Juicy and tangy rhubarb with a sweet floral rose-hip aroma. Like a bucket of fresh tart berries Best suited to filter styles but would make a super fruity tangy espresso.
Yes I know. .. this all seems rather familiar. You're not wrong if you recall seeing or drinking a coffee from this washing station recently roasted by Crankhouse. You did but it was Lot number 20. This is different. Not massively but from different smallholders in slightly different regions growing the same variety and processed in the same fashion at the same washing station (Shembati). Each lot (lot number) corresponds to approximately a weeks worth of picking and delivery to the mill which is typically 20-60 bags of cherry. The higher the number the later the delivery. Our import partner Nordic Approach cup through hundreds of samples to pick the premium lots and fortunately we were able to purchase two of them.
NA founder Morten Wennersgaard (c) and Salum Ramadhan (r)
The Shembati washing station is one of two stations built in 2016 by the producer Salum Ramadhan. Although he has been working with smallholders in the Shambati area for some years now, the government changed the laws to limit the area washing stations can receive or accept cherry from, so he built these washing stations to be able to continue to work with the smallholders in this area. Mr Ramadhan also invests in social and environmental projects such as education in the local areas, ponds for waste water etc.
The main harvest will normally start very slowly in March, peak around May (depending on altitude and weather) and end in July. The family members on the small farms are working the land, picking the coffee cherries themselves in the afternoon or on Saturdays. They will then either deliver the cherries to the washing station by foot or bicycle, or to the closest collection points where Salum will have his site representative. These 'collectors' are strategically placed in remote areas to buy cherries. The farmers are free to deliver their cherries to anyone offering the highest price and the competition in this area can be hard. Salum and his collectors will communicate with the local farmers on selective picking and sorting. To attract farmers with the best qualities they are constantly paying premiums above the market prices to improve the product.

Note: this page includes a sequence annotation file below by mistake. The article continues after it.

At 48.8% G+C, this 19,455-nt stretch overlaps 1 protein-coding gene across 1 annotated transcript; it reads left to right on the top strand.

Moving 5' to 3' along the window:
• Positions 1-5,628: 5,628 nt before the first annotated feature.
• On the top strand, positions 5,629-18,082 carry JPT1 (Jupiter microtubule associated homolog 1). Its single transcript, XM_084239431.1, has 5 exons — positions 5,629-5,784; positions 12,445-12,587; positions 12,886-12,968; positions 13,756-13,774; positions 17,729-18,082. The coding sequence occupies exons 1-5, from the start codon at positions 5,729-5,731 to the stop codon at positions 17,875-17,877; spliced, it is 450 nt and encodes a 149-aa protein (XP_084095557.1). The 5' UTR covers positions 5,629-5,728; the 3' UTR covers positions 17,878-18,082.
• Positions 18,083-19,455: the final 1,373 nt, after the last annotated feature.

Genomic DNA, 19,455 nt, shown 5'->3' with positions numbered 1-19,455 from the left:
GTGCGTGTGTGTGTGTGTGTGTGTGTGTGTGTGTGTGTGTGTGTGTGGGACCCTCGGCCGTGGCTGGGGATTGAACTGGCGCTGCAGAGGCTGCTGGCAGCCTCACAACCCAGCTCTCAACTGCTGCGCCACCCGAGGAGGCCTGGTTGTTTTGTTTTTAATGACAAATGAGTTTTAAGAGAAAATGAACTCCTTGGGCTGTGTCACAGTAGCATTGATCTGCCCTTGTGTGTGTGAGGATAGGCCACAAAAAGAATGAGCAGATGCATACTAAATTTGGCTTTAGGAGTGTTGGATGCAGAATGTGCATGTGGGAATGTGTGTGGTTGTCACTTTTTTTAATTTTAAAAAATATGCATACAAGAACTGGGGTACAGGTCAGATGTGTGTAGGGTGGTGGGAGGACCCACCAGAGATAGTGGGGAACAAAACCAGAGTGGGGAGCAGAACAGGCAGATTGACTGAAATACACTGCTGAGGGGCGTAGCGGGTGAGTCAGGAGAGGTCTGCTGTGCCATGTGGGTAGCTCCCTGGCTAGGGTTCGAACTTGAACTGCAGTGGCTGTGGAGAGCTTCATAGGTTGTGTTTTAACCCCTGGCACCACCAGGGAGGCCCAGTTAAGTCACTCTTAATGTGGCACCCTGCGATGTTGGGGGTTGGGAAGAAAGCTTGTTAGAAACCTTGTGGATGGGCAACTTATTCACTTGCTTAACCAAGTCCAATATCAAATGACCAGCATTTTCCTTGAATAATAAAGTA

The elevation at the washing station is high, and the climate is cool, meaning it’s easier to control the fermentation time of the cherries. The traditional fermentation and washing process in Burundi is a lengthy procedure with double fermentation (dry and wet fermentation) before soaking. The double fermentation is a labour intensive process that also requires a lot of water, and therefore creates more wastewater. In this mill thewy have changed the process to reduce water usage and labour, increase capacity and avoid overfermentation.
Coffees typically undergo a 12 hour dry fermentation and is then graded in washing channels into 3-4 grades based on density, before 12-18 hours soaking time in clean water.
From there it goes to pre-drying under shade with handpicking of wet parchment before entering the elevated and sun exposed drying tables. Drying normally takes 15 – 20 days depending on the climate and rainfall. It’s not uncommon with rain during the drying, and they have to be quick to cover up the parchment when they see the clouds are building up.
UKBC and LSOL
These are not secret codes but acronyms for UK Barista Competition and Coffee Forums UK Lighter Side of Life. This coffee was selected by a top Exeter barista to use at the South West heats of the 2018 barista competition. In addition it went out to 60+ subscribers of the coffeeforums.co.uk LSOL. They all get sent an anonymous coffee to be delivered at the same time and they have a little bit of fun comparing notes and trying to guess the origin, process and varietal. They've had some top roasters in the lineup including HasBean, Crafthouse, Drop and Notes. Crankhouse is now on that list.